The first involves his early days in San Diego, CA at Tustin Air Station and then Camp Pendleton. He was still considered a newbie in the Corps and while he wasn’t living in Basic Training type barracks, it wasn’t far from it either. All Marines had a foot locker that they were expected to keep padlocked at all times. Once during an inspection, the Staff Sergeant (or maybe it was a Gunnery Sergeant?) found Bryon’s padlock opened, therefore his locker unsecured. Bryon got called in to the Staff Sgt.’s office and was read the riot act and told he need to turn in an essay on why leaving the footlocker open was such a breach of protocol.

Bryon, being too smart for his own good and a bit of a wise ass, wrote an essay on the fact that as Marines they had been taught to rely on one another (God, Corps, Country!) and that if everyone took that brotherhood to heart-and he was sure they had-then he had no need to worry that one of his brothers-in-arms would try to take anything from his footlocker. Therefore, the protocol to keep the footlocker padlocked must be because the USMC was concerned that some ‘unseen’ force was going to enter the barracks and take government property. He went on and on about the ‘unseen’ force and what the USMC needed to do to address it and how padlocks might not be enough to stop it from getting into their footlockers, etc., etc., etc. When he turned his essay in, he sat quietly while his superior read it. He was read the riot act again and dismissed from the office with no further consequence. Bryon swears he heard the guy laughing all the way down the hall.

On a dare, while on base, while in his uniform, he mooned an oncoming car. Turns out it was the Commandant’s wife. He didn’t get promoted for awhile after that.

About three years later, though we had stayed in touch the whole time, we ended up falling in love again. We traveled back and forth from Massachusetts and Virginia to visit one another. He proposed to me twice before he died. Once was in my kitchen in Northampton, MA and in my shock I replied “You want to marry me?!?!”  He laughed at me and said that yes he did, but maybe we’d wait until after he’d settled in North Carolina. He was transferring back to the “real” Marines. No more carting Presidents, Vice Presidents, Senators and dignitaries around-he was finally going to be on an aircraft carrier doing troop transport.

Once he settled in his new house, I went down to visit and to start thinking about moving down with him. He fretted over leaving me alone for six months, we talked about his sister coming down to stay too. He took me all over the southeastern end of North Carolina. We went to the Fort Macon, an old Civil War fort on the Bogue Sound. I made him go to the beach right across from the Fort. He lasted about 30 seconds and then asked if we could go home. Not a beach bum, my guy. 

One night I woke him up to see the amazing thunder and lightning storm. He told me our back yard abutted the artillery range and that there wasn’t a storm, Marines were just blowing things up.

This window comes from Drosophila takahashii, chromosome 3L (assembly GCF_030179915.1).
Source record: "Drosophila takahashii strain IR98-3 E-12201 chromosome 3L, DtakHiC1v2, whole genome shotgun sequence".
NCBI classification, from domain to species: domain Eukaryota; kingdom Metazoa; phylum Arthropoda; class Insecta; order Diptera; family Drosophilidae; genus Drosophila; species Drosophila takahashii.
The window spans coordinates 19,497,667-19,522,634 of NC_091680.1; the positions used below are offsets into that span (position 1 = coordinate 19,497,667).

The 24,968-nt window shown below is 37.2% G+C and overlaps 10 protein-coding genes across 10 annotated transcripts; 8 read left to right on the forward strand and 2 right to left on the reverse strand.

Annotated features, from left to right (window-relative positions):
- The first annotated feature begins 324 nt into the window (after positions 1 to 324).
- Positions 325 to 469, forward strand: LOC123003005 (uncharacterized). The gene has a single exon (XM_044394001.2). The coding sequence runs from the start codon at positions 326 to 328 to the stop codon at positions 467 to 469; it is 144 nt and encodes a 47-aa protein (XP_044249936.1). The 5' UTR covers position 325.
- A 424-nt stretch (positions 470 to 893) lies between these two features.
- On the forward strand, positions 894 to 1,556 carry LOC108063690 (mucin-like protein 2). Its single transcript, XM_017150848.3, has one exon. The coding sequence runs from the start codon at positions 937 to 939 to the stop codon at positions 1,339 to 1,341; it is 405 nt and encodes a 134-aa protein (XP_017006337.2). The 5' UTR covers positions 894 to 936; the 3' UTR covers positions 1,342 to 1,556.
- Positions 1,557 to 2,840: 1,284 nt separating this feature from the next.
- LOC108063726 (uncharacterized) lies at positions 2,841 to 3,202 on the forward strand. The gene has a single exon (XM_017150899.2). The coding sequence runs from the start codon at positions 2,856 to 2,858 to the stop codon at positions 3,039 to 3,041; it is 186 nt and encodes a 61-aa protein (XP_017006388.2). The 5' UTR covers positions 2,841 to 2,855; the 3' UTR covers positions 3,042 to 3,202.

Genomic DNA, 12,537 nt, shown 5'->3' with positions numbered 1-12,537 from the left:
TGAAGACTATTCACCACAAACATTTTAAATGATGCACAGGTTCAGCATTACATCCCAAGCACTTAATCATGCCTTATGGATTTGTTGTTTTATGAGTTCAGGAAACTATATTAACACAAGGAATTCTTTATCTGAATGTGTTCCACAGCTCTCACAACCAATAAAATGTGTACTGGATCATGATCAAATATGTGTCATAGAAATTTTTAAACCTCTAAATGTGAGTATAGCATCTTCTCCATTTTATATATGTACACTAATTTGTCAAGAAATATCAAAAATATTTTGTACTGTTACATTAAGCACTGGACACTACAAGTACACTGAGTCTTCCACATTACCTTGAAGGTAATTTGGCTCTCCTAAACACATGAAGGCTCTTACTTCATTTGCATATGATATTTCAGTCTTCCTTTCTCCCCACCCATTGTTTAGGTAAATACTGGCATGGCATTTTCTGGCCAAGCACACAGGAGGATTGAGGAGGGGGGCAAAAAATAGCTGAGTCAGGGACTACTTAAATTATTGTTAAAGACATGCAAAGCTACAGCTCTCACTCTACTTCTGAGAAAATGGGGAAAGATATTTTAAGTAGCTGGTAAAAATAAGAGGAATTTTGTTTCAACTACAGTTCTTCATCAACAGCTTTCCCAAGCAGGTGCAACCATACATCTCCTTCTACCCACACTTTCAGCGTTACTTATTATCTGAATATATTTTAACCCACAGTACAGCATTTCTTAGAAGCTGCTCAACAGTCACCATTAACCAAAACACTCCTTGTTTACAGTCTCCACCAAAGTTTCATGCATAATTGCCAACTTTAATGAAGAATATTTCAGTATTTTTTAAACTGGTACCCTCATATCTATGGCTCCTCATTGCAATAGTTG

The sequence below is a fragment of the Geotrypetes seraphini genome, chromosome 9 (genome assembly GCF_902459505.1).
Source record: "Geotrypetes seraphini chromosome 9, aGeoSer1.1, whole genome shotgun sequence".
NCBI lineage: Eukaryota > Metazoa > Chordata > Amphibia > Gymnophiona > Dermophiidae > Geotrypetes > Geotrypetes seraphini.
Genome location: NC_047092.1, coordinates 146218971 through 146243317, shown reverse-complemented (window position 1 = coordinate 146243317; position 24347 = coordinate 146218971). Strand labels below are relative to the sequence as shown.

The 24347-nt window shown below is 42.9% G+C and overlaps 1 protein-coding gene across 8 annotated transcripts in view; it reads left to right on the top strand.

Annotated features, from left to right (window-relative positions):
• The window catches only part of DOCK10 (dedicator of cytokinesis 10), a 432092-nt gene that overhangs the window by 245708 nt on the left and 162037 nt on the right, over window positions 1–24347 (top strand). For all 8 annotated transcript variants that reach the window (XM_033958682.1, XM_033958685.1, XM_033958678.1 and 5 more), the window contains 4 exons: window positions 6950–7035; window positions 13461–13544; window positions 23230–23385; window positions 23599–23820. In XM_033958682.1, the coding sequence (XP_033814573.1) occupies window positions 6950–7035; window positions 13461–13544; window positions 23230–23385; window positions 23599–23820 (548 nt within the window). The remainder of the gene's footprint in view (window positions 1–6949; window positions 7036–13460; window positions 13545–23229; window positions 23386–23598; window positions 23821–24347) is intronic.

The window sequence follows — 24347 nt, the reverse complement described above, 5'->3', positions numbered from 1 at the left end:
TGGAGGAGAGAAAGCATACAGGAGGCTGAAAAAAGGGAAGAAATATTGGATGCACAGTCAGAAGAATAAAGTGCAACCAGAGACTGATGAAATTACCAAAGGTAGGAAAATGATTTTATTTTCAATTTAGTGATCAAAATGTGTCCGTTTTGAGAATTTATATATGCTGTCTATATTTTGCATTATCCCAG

Driving back from Wilmington, NC one night he reached over and put his hand on my leg. Bryon wasn’t one for overt displays of affection, but in that moment I felt so loved and I think he just wanted to be sure I was really there, that I would really stay.

And then he proposed again. Or maybe I proposed to him. We were talking about his upcoming time at sea and he said they would be going to Albania and Macedonia. Those didn’t sound like the resort stops to me so I asked if it would be dangerous. He smirked a bit, in this way that he had, and said “Nah.” He said we could try to meet in Italy for New Year’s but he wasn’t sure was their port schedule would be so we would have to play it by ear. And then one of us said “Let’s get married.”  There wasn’t a ring (I didn’t want one), no announcement to our families (my younger sister was getting married so we agreed to wait until after her big day), there wasn’t any hurry. We just knew we wanted to stay together forever.

When he dropped me off at the airport, 16 days before he died, he sat with me until my flight was called. (This was pre 9/11 and loved ones were still allowed at the gates.) I gathered my things and we kissed good bye. He told me that he loved me and then he left. I watched him walk the whole way down the hallway until he was out of sight. He never looked back. Because that is who he was. Everything in his life was exactly in the place he wanted it to be and the only direction was forward.

To be honest, that is a big part of why I run. To keep moving forward.

Your donation to TAPS will keep other military survivors moving forward as well. Thank you for your support.

Friday, August 3, 2012

Optimism Tested

February 2012

This is all true. Every last ridiculous moment.

Wait...let me start by saying I am an optimist. Probably annoyingly so. I can always find the bright side, silver lining and see the glass as half full.

Okay, back to the story.